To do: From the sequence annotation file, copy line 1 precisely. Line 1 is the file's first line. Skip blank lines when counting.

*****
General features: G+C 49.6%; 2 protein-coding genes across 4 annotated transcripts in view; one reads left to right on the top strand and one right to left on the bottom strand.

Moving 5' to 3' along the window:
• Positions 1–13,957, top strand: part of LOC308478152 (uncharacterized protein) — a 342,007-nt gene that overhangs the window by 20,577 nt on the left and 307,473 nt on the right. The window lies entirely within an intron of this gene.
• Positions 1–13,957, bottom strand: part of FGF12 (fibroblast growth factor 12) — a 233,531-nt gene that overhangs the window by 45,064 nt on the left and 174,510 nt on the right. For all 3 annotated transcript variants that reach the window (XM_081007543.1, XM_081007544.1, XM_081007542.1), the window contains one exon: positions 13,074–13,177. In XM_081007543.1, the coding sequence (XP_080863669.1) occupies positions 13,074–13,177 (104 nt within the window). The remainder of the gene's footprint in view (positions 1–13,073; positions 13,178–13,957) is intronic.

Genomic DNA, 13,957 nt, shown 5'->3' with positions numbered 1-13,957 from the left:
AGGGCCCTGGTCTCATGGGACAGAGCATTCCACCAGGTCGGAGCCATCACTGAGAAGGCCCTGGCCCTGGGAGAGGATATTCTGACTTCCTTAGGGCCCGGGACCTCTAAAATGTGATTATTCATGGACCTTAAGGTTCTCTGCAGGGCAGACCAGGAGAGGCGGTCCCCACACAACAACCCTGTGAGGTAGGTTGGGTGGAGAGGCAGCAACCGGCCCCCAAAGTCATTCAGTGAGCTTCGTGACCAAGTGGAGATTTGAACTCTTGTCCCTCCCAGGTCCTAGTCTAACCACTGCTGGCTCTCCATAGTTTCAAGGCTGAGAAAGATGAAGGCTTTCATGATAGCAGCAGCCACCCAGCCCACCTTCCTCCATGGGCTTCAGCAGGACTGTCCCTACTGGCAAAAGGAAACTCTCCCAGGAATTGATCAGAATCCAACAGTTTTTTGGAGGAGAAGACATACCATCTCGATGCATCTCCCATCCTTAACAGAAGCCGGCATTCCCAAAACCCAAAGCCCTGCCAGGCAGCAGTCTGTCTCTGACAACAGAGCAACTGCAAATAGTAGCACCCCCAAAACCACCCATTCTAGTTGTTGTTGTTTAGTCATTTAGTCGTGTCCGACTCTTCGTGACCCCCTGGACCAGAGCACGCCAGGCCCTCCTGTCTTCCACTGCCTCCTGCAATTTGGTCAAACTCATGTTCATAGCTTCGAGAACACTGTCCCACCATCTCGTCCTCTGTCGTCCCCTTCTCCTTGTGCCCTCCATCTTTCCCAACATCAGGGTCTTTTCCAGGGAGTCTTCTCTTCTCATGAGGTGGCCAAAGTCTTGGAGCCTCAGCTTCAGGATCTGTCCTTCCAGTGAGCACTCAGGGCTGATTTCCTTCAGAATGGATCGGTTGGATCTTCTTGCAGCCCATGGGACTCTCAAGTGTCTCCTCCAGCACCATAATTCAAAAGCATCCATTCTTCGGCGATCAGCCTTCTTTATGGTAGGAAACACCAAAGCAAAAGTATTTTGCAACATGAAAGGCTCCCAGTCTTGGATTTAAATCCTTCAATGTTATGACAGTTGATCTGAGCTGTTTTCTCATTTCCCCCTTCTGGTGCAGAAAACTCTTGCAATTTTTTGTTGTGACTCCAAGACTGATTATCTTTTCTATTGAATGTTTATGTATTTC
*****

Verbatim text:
General features: G+C 49.6%; 2 protein-coding genes across 4 annotated transcripts in view; one reads left to right on the top strand and one right to left on the bottom strand.